As the casino market is very volatile (with fluctuations all the time), the algorithm seems to have learned to reward newer information, possibly giving a slight priority to news sites. In the end, it's the algorithm trying to determine what humans want (and as we can see, nearly everyone is updating their pages with dates which indicate time sensitive documents). These documents also likely get the highest CTR which will help re-enforce the freshness factor.
It's pretty obvious what's going on. Any SEO who knows how to read Search Engine Result Pages (SERPs) can see it.
I will write this in the spirit of helping. 😉
Google is interpreting the SEARCHER INTENT for the word BEST as meaning that most searchers are satisfied with a review of several products. Sites like PCMag tend to satisfy users looking for reviews of certain kinds of products. There is no mystery about it.
Saying, Oh Google prefers PR/News sites is NOT an analysis, it's b1tching. Don't b1tch about the SERPs, that's just complaining, like yelling at the TV set. Does not help.
Be proactive. Study the SERPs, figure them out then mount your attack.
YOU have the advantage because you can be fast moving. Big sites move slow and are restricted in what they can do. 😉
If you do searches for televisions you're going to see a regular site called RTINGS dot com ranking for a whole bunch of TV type reviews, not what one would call PR/News sites. They are killing it with really great content. When I was searching for TV reviews I was happy and thrilled to read their reviews. They're doing an awesome job of it and deserve all their top rankings.
PCMag is not a news site. It started out as an actual magazine, I used to subscribe to it in the 1990's and it did reviews back then, it's why I subscribed to it. Today it happens to review a lot more things, which makes sense. All quality businesses are proactive and respond to trends. PC Magazine and their sister sites work hard at some of their reviews and they do a good job of it. There are some low quality pages though, which is why I prefer other sites now.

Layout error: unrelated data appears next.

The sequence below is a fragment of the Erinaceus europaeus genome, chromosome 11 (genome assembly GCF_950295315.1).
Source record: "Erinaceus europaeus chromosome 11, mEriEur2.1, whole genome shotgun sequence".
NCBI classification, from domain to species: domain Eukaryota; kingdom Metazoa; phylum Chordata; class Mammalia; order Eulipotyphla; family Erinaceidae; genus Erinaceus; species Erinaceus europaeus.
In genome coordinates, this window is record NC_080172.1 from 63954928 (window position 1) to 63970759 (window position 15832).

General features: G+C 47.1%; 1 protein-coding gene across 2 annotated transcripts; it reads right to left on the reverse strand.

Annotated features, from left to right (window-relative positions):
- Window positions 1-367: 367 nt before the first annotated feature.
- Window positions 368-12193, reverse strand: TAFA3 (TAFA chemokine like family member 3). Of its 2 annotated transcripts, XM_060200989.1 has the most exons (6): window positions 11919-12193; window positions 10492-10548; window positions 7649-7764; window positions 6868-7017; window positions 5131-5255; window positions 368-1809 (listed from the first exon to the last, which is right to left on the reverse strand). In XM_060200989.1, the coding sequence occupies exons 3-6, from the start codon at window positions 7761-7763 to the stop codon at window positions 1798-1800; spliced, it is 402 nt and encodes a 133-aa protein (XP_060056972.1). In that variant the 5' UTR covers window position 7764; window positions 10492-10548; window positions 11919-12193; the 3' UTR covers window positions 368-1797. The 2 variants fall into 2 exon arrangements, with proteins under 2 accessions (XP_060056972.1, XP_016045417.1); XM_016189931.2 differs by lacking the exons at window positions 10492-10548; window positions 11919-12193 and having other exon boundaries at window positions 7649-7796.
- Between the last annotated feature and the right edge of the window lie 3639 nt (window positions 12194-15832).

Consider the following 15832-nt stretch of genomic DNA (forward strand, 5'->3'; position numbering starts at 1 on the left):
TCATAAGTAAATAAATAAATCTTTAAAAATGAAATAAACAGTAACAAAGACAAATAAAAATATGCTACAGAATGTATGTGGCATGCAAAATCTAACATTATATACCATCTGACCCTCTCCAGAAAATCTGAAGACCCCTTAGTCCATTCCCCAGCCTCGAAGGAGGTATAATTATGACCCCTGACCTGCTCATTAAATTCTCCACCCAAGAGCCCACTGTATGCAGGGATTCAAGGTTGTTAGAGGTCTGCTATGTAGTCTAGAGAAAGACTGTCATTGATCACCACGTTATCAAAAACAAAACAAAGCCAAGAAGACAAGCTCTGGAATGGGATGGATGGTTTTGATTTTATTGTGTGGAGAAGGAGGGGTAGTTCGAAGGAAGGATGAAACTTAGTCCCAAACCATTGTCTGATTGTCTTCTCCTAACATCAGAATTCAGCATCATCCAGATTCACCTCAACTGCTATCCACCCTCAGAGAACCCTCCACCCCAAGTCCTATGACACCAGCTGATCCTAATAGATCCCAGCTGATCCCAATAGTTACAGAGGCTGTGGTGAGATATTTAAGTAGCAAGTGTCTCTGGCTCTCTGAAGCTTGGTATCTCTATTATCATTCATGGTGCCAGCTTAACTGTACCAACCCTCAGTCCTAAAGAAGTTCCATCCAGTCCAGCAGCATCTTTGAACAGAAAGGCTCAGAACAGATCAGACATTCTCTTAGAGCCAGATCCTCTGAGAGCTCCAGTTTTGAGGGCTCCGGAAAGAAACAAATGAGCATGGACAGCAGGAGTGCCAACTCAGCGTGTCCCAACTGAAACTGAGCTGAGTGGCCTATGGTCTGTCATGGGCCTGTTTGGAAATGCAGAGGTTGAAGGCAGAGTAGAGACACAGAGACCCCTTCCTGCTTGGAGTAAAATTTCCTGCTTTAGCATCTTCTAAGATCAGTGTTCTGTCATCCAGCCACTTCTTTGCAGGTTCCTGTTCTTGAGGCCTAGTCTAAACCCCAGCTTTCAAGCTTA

Roger then what you think about topical authority, for example a website or magazine who's only reviewing and working in a specific niche and are not getting ranked just because a website which is reviewing every second product is getting ranked for every niche
Topical authority is an abstract concept that's used by the industry to describe being authoritative.
It's not really something used at Google, there's not a thing called topical authority.
And you know, when you talk about authority, you're really talking about links.
If you study links going back to the back rub paper, then you know what links are supposed to do they say what something is relevant for.
But now the link signal is very noisy so it cannot be depended on as a signal.
The link signal is so noisy that Google started using no follow links under certain conditions for ranking purposes.
And a lot of these newer algorithms will set the link signal aside and just focus on the relevance of a query to a web page, so that in those cases it's not even links that are playing a major role in ranking those pages.
So now, Google has been relying a lot more on on page factors and if you look at all the research a lot of it has to do with natural language processing, ai, machine learning related to what is a search query about and what is an individual page about.
MUM uses images as well as text in nearly every language of the world to answer a question. How would Topical Authority even fit in something like that?
Topical authority is not really a thing at Google as far as I know.